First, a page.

But we think there is more to it.

For the best part of 10 years the common narrative is the Aussie consumer is ‘dead’. Weak wage growth coupled with very high levels of household debt has constrained the consumer. And the data supported this argument.

Source: ABS, Bloomberg, UBS

But the massive fiscal response to the lockdown from most governments will go a long way to repairing household balance sheets.

Regular readers of our articles will know from the sectoral balances’ framework, government financial deficits equal non-government financial surpluses. The non-government sector includes businesses, households and the foreign account (current account deficit).

Below is a chart of the sectoral balances in the US in response to the financial crisis in 2008/2009, clearly showing the significant increase in net financial assets (cash and bonds) accruing to the domestic private sector as a result of the Obama-driven American Recovery Act. This was a major reason why the US avoided repeating a second Depression.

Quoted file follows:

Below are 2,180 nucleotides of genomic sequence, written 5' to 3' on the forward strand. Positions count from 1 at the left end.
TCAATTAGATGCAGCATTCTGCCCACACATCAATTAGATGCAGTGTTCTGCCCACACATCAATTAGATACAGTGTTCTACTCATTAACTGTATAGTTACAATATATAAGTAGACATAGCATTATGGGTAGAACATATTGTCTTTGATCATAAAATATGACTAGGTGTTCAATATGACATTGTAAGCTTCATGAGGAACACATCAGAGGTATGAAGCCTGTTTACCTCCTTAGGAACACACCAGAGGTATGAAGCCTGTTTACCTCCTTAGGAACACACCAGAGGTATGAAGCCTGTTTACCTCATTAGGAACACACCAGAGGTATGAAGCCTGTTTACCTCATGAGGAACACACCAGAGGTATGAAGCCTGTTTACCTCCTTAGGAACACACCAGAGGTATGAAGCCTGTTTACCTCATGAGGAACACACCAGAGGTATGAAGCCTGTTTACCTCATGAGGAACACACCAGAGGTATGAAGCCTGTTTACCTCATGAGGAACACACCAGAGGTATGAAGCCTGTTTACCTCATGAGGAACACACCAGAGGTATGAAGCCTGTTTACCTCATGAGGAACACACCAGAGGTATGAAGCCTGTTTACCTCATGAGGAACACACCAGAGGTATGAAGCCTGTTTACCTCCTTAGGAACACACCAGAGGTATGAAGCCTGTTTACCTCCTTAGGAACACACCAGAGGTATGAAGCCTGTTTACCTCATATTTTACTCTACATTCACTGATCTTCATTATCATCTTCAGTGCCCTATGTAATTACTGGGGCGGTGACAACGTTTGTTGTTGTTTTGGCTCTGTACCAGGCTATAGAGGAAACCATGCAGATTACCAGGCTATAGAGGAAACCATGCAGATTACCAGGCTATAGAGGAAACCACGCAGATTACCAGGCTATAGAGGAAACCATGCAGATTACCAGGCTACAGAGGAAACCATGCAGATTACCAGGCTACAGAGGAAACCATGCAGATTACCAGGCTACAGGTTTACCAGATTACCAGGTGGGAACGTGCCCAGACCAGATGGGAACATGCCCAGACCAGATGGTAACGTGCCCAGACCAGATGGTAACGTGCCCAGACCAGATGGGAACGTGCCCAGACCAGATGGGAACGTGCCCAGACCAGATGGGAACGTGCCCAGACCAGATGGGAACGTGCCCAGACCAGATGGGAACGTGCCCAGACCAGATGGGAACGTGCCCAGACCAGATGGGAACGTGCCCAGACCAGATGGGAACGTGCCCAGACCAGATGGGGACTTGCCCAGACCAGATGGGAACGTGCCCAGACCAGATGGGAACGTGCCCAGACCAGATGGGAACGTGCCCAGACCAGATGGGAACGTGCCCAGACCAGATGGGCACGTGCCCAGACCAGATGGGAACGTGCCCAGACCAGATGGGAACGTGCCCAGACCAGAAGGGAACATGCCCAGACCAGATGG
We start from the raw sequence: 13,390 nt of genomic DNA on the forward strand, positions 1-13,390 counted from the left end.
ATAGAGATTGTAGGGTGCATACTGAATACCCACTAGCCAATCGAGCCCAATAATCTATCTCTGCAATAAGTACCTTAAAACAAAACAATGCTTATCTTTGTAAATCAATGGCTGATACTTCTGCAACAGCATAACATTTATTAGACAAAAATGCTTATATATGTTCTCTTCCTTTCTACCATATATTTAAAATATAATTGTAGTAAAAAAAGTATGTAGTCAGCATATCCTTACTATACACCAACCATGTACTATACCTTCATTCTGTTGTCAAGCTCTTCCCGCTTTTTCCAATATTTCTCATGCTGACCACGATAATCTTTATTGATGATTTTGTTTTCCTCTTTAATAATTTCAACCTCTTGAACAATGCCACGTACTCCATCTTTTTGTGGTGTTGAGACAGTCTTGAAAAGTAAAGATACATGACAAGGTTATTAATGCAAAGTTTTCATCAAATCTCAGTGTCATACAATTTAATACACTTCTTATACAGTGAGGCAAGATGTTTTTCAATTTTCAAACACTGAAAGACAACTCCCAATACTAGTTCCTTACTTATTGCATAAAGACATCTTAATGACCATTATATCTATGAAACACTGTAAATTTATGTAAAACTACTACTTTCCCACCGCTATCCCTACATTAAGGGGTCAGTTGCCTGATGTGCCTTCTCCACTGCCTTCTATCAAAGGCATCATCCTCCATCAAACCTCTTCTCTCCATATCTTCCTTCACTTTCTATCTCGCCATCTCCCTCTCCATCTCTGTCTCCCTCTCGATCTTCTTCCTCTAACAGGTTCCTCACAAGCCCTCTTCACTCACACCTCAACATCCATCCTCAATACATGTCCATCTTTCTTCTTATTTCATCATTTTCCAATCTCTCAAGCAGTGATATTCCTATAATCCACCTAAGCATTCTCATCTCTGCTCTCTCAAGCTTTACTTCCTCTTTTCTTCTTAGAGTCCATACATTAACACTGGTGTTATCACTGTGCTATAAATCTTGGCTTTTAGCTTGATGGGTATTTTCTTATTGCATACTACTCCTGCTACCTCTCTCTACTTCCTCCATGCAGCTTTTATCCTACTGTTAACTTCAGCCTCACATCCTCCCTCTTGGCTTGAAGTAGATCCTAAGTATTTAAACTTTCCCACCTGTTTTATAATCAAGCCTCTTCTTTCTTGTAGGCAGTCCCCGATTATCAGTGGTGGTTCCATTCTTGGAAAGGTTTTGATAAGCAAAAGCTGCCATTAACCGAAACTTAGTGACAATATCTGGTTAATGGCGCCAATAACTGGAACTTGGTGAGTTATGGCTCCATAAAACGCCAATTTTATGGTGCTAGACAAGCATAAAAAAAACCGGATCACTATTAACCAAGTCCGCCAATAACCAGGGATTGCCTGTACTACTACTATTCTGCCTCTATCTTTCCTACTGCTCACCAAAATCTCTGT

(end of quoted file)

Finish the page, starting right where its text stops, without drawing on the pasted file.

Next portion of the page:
Source: Tipping Point North South

What is interesting about this chart (and Australia is similar) is the American Recovery Act deficit measured $831 billion[3]. The current CARES act is closer to four times the size, at $3.5 trillion.

Similarly, in 2009 the Australian government stimulus to the financial crisis was $45 billion, or 4.5% of GDP[4]. Today’s response is closer to $150bn[5].

Even after allowing for 10 years of inflation, the scale of spending is nowhere near comparable.